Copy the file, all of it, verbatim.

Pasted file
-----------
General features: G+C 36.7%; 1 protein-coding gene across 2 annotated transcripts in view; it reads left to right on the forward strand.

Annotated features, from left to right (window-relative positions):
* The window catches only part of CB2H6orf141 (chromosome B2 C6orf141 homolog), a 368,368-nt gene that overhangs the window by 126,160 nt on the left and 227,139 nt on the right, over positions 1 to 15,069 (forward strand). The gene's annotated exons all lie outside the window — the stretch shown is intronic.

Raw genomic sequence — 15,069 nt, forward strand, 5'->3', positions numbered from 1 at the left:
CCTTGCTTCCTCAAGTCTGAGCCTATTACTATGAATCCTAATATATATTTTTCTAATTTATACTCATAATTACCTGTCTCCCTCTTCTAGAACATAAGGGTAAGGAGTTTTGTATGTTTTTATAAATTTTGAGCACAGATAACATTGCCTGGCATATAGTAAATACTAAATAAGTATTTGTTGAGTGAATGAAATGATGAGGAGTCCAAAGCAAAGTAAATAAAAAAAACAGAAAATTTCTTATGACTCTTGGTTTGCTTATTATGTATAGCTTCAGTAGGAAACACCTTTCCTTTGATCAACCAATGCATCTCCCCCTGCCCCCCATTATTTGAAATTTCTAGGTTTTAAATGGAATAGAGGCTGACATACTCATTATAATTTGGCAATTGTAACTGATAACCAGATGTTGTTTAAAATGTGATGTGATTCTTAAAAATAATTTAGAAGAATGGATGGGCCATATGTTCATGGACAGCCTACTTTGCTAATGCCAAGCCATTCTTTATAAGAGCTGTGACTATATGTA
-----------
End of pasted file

General features: G+C 36.7%; 1 protein-coding gene across 2 annotated transcripts in view; it reads left to right on the forward strand.

Annotated features, from left to right (window-relative positions):
* The window catches only part of CB2H6orf141 (chromosome B2 C6orf141 homolog), a 368,368-nt gene that overhangs the window by 126,160 nt on the left and 227,139 nt on the right, over positions 1 to 15,069 (forward strand). The gene's annotated exons all lie outside the window — the stretch shown is intronic.

Raw genomic sequence — 15,069 nt, forward strand, 5'->3', positions numbered from 1 at the left:
CCTTGCTTCCTCAAGTCTGAGCCTATTACTATGAATCCTAATATATATTTTTCTAATTTATACTCATAATTACCTGTCTCCCTCTTCTAGAACATAAGGGTAAGGAGTTTTGTATGTTTTTATAAATTTTGAGCACAGATAACATTGCCTGGCATATAGTAAATACTAAATAAGTATTTGTTGAGTGAATGAAATGATGAGGAGTCCAAAGCAAAGTAAATAAAAAAAACAGAAAATTTCTTATGACTCTTGGTTTGCTTATTATGTATAGCTTCAGTAGGAAACACCTTTCCTTTGATCAACCAATGCATCTCCCCCTGCCCCCCATTATTTGAAATTTCTAGGTTTTAAATGGAATAGAGGCTGACATACTCATTATAATTTGGCAATTGTAACTGATAACCAGATGTTGTTTAAAATGTGATGTGATTCTTAAAAATAATTTAGAAGAATGGATGGGCCATATGTTCATGGACAGCCTACTTTGCTAATGCCAAGCCATTCTTTATAAGAGCTGTGACTATATGTA